Rettig’s comments come as Biden is planning later this year to release a recovery package focused on helping families. The package is expected to extend or make permanent the expansion of the credit.

Democrats who have been leaders of the effort to permanently expand the credit argue that the credit is more useful for families if they receive money throughout the year. If families find the monthly payments helpful this year, it could give momentum to the push to make the expansion permanent.

“As any parent will tell you, expenses like formula, diapers, and child care can’t wait until tax time. I’m pleased the IRS is on track to make the expanded Child Tax Credit payments monthly to help families during a time so many are experiencing significant challenges,” Sen. Michael BennetMichael Farrand BennetNew York, New Jersey, California face long odds in scrapping SALT  Overnight Defense: Former Pentagon chief to testify about Capitol riot Wednesday | Senate Intelligence chairman wants Biden to review US Space Command move Senate Intelligence chairman wants Biden to review US Space Command move MORE (D-Colo.) said Wednesday 

While Rettig’s comments about the rollout being on track for July are promising for Democrats, Republicans are highlighting implementation challenges.


GOP lawmakers, who generally dislike the expansion in Biden’s relief package and think it’s not a well-targeted way to provide pandemic relief, are raising concerns that the monthly payments could result in an increase in fraud.

They have pointed to the fact that watchdogs have previously found high improper payment rates for refundable tax credit programs.

Sen. Chuck GrassleyChuck GrassleyLawmakers bicker over how to go after tax cheats On The Money: Biden says workers can't turn down job and get benefits | Treasury launches state and local aid | Businesses jump into vax push Grassley criticizes Biden's proposal to provide IRS with B MORE (R-Iowa) said that findings of a high improper payment rate for the Affordable Care Act’s premium tax credit, which is advanceable, “suggests the proposal to make the child tax credit advanceable could result in billions more of improper payments.”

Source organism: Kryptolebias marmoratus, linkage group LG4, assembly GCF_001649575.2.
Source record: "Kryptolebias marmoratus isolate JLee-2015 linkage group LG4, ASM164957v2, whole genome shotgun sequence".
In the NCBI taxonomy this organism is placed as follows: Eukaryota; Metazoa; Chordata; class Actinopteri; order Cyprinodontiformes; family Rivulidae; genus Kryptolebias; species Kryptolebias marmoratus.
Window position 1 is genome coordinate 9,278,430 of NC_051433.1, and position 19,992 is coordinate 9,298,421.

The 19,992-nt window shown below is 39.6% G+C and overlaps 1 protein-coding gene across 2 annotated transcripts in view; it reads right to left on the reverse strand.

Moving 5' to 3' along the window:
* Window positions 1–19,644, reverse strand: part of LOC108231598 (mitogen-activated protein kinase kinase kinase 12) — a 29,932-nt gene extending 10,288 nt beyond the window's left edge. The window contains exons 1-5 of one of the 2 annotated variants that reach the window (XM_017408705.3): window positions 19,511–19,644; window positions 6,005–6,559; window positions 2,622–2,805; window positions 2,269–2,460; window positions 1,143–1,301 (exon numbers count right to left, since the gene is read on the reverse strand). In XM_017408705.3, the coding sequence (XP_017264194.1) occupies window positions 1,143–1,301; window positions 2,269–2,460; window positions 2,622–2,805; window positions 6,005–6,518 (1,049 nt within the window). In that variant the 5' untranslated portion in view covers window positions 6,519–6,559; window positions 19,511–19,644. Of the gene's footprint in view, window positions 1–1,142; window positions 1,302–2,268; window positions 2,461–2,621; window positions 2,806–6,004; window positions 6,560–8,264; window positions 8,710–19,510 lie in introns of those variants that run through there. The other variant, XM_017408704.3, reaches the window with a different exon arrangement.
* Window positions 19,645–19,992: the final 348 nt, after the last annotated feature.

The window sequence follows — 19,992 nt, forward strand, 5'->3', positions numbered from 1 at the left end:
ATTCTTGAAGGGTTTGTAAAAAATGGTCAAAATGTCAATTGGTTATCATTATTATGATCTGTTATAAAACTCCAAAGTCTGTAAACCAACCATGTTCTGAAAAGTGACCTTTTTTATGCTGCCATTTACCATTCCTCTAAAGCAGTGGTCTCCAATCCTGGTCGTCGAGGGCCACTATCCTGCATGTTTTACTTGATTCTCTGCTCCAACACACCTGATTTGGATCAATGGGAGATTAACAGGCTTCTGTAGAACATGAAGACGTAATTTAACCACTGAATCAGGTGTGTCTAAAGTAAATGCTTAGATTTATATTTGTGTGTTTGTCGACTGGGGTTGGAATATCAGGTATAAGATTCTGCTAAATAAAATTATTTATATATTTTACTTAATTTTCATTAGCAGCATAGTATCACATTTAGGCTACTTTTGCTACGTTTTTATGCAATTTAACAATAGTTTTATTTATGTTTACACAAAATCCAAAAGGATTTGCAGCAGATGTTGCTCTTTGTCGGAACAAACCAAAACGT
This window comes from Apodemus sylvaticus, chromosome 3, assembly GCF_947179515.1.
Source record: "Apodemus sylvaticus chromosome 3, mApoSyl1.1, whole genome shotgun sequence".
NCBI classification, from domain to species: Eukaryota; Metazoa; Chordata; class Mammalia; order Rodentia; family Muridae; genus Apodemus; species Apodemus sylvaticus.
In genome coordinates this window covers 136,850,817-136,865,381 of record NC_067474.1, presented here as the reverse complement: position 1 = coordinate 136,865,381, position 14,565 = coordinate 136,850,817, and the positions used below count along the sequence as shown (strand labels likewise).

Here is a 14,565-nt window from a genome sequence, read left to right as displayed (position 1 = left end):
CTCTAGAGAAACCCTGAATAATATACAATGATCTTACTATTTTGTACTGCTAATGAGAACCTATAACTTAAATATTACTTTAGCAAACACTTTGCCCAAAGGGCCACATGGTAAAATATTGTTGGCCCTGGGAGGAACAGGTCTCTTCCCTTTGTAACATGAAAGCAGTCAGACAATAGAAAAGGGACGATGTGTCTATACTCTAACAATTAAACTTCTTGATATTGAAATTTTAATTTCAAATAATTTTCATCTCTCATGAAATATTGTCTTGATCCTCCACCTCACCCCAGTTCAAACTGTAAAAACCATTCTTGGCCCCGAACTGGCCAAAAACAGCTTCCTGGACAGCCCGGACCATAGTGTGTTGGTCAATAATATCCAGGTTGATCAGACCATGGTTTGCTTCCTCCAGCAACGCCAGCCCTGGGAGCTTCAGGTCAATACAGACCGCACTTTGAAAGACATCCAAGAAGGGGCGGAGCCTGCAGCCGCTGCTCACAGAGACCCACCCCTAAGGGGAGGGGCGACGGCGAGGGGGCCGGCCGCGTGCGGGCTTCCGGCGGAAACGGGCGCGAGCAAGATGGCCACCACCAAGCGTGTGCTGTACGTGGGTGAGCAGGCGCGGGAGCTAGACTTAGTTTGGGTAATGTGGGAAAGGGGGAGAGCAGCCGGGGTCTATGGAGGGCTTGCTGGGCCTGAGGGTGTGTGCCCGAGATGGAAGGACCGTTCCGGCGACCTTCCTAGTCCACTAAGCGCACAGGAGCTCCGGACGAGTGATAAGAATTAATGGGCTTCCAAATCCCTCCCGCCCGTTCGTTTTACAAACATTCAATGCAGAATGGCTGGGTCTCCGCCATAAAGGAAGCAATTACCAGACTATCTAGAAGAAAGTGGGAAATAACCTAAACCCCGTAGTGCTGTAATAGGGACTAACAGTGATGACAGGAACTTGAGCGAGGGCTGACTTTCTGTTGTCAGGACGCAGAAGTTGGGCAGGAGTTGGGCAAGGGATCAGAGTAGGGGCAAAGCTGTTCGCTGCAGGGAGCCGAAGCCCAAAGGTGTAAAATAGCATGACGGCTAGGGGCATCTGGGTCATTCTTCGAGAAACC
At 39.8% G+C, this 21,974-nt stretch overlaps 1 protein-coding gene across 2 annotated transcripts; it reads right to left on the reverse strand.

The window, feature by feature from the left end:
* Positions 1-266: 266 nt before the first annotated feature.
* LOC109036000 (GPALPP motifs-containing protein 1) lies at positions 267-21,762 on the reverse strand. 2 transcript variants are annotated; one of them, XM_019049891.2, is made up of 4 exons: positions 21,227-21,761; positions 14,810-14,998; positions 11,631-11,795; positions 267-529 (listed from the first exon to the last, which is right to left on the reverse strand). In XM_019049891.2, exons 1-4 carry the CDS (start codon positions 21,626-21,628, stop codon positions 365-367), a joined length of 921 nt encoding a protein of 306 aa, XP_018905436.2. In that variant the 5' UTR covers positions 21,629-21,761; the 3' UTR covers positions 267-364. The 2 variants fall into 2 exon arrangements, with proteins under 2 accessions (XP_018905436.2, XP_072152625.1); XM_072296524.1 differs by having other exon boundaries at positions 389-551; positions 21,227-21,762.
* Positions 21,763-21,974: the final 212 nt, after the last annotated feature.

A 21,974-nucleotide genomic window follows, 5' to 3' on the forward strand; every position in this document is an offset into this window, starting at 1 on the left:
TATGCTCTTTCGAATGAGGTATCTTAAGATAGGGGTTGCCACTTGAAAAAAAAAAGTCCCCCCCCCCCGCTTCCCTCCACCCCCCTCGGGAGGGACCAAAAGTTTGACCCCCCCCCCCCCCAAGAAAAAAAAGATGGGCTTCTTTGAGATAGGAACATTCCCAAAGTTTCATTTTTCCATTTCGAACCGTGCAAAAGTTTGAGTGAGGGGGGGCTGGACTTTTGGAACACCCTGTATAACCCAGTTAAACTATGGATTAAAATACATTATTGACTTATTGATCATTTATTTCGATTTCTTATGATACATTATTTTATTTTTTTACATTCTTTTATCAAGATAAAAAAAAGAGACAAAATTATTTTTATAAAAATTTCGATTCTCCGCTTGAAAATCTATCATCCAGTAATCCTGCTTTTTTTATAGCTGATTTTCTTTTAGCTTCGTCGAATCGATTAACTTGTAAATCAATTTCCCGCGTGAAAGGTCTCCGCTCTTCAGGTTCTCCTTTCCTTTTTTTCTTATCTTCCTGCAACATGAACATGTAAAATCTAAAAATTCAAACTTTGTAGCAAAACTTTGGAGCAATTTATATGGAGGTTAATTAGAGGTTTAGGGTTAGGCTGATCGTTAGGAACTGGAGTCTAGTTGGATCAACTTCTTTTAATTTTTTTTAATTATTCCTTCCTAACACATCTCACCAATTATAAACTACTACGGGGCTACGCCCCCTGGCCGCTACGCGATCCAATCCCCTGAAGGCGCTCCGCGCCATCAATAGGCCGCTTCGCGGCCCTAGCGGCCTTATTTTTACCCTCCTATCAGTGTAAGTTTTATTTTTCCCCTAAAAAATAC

Rettig said the IRS was planning to work to prevent fraud and go after any identity thieves who try to take advantage of the expansion.

“We’ll work from a deterrence perspective, but we’ll also chase those that come in unlawfully,” he said. 

Democrats said they would work to ensure that the IRS puts in place strong fraud and identity theft protections, but some have also taken issue with Republicans’ focus on this issue.

Sen. Sherrod BrownSherrod Campbell BrownThe 'frills' of Biden's infrastructure plan are real needs Senate Democrats offer bill to scrap tax break for investment managers Wyden: Funding infrastructure with gas tax hike a 'big mistake' MORE (D-Ohio) said during Tuesday’s hearing that Republicans’ “alarmism” on improper payments “ignores the billions in revenue we’re losing out on from corporations and wealthy people who use every trick in the book to try to get out of paying their fair share.”